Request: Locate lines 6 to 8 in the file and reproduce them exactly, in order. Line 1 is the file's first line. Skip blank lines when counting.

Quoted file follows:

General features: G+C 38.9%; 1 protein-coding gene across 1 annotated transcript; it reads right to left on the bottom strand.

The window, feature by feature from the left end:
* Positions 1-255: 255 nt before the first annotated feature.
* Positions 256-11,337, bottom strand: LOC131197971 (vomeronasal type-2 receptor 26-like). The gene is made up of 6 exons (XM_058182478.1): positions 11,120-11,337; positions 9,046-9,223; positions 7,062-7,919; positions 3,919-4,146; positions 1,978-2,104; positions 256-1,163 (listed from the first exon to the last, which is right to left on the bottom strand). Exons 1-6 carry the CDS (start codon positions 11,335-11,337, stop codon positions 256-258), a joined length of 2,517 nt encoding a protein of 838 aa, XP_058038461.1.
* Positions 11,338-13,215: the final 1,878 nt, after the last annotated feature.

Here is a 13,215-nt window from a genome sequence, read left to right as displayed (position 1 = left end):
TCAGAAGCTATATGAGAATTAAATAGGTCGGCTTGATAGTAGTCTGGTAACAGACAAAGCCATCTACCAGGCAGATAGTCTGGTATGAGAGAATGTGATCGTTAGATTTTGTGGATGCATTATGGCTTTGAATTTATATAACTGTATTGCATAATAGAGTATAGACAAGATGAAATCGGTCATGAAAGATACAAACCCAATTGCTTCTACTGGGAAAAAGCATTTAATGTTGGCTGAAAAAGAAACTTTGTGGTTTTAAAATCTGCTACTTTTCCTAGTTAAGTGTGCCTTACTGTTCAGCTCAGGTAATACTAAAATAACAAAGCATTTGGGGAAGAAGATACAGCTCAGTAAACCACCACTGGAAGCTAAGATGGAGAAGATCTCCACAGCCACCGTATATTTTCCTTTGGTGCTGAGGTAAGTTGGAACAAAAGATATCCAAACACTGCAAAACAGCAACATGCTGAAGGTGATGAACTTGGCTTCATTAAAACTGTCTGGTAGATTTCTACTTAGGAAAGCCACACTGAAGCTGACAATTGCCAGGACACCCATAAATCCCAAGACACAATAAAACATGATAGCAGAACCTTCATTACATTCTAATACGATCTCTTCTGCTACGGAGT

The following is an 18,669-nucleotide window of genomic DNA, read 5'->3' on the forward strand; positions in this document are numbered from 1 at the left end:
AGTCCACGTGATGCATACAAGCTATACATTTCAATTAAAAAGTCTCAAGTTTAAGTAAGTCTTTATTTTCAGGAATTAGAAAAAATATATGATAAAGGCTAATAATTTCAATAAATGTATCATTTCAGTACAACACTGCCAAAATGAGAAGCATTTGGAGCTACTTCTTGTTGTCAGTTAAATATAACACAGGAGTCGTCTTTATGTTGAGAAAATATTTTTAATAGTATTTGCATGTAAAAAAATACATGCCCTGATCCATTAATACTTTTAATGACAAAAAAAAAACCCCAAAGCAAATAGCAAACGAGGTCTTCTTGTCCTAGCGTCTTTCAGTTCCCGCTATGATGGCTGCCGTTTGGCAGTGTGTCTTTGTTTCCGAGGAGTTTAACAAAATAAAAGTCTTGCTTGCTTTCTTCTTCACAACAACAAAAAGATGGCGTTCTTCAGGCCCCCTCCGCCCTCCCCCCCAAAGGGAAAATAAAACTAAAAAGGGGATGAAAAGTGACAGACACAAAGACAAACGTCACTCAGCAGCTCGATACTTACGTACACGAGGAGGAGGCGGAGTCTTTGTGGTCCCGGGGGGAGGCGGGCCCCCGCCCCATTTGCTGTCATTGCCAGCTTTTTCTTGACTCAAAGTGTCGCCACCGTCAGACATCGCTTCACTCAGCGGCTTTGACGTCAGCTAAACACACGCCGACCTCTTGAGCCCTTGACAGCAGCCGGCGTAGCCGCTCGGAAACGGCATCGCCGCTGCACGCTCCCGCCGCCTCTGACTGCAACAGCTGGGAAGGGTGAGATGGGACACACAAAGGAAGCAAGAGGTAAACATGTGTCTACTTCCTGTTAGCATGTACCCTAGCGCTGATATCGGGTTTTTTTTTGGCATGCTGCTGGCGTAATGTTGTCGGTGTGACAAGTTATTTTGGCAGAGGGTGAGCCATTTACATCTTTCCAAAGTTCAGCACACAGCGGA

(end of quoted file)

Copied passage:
Here is a 13,215-nt window from a genome sequence, read left to right as displayed (position 1 = left end):
TCAGAAGCTATATGAGAATTAAATAGGTCGGCTTGATAGTAGTCTGGTAACAGACAAAGCCATCTACCAGGCAGATAGTCTGGTATGAGAGAATGTGATCGTTAGATTTTGTGGATGCATTATGGCTTTGAATTTATATAACTGTATTGCATAATAGAGTATAGACAAGATGAAATCGGTCATGAAAGATACAAACCCAATTGCTTCTACTGGGAAAAAGCATTTAATGTTGGCTGAAAAAGAAACTTTGTGGTTTTAAAATCTGCTACTTTTCCTAGTTAAGTGTGCCTTACTGTTCAGCTCAGGTAATACTAAAATAACAAAGCATTTGGGGAAGAAGATACAGCTCAGTAAACCACCACTGGAAGCTAAGATGGAGAAGATCTCCACAGCCACCGTATATTTTCCTTTGGTGCTGAGGTAAGTTGGAACAAAAGATATCCAAACACTGCAAAACAGCAACATGCTGAAGGTGATGAACTTGGCTTCATTAAAACTGTCTGGTAGATTTCTACTTAGGAAAGCCACACTGAAGCTGACAATTGCCAGGACACCCATAAATCCCAAGACACAATAAAACATGATAGCAGAACCTTCATTACATTCTAATACGATCTCTTCTGCTACGGAGT

The following is an 18,669-nucleotide window of genomic DNA, read 5'->3' on the forward strand; positions in this document are numbered from 1 at the left end: